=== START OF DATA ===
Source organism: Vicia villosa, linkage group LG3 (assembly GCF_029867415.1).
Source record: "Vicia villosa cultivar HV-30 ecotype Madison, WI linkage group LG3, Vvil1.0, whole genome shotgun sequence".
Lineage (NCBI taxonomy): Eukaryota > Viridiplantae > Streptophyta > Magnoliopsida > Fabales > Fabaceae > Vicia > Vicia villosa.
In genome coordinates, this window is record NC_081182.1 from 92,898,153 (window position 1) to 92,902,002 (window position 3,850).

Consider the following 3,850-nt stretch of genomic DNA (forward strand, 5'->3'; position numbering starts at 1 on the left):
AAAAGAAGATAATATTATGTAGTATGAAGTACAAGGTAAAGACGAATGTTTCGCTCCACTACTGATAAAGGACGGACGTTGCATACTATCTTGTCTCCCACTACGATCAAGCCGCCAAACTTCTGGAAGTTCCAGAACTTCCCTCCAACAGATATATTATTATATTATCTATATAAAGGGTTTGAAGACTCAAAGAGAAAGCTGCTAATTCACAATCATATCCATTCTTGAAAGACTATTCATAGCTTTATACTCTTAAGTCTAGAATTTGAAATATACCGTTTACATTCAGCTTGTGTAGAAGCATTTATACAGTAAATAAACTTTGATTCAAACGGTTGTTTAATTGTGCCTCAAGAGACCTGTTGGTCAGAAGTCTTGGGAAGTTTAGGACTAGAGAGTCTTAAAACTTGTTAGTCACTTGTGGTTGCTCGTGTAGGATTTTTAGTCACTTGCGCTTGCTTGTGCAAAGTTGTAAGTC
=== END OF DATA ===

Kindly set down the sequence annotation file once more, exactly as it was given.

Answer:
Source organism: Vicia villosa, linkage group LG3 (assembly GCF_029867415.1).
Source record: "Vicia villosa cultivar HV-30 ecotype Madison, WI linkage group LG3, Vvil1.0, whole genome shotgun sequence".
Lineage (NCBI taxonomy): Eukaryota > Viridiplantae > Streptophyta > Magnoliopsida > Fabales > Fabaceae > Vicia > Vicia villosa.
In genome coordinates, this window is record NC_081182.1 from 92,898,153 (window position 1) to 92,902,002 (window position 3,850).

Consider the following 3,850-nt stretch of genomic DNA (forward strand, 5'->3'; position numbering starts at 1 on the left):
AAAAGAAGATAATATTATGTAGTATGAAGTACAAGGTAAAGACGAATGTTTCGCTCCACTACTGATAAAGGACGGACGTTGCATACTATCTTGTCTCCCACTACGATCAAGCCGCCAAACTTCTGGAAGTTCCAGAACTTCCCTCCAACAGATATATTATTATATTATCTATATAAAGGGTTTGAAGACTCAAAGAGAAAGCTGCTAATTCACAATCATATCCATTCTTGAAAGACTATTCATAGCTTTATACTCTTAAGTCTAGAATTTGAAATATACCGTTTACATTCAGCTTGTGTAGAAGCATTTATACAGTAAATAAACTTTGATTCAAACGGTTGTTTAATTGTGCCTCAAGAGACCTGTTGGTCAGAAGTCTTGGGAAGTTTAGGACTAGAGAGTCTTAAAACTTGTTAGTCACTTGTGGTTGCTCGTGTAGGATTTTTAGTCACTTGCGCTTGCTTGTGCAAAGTTGTAAGTC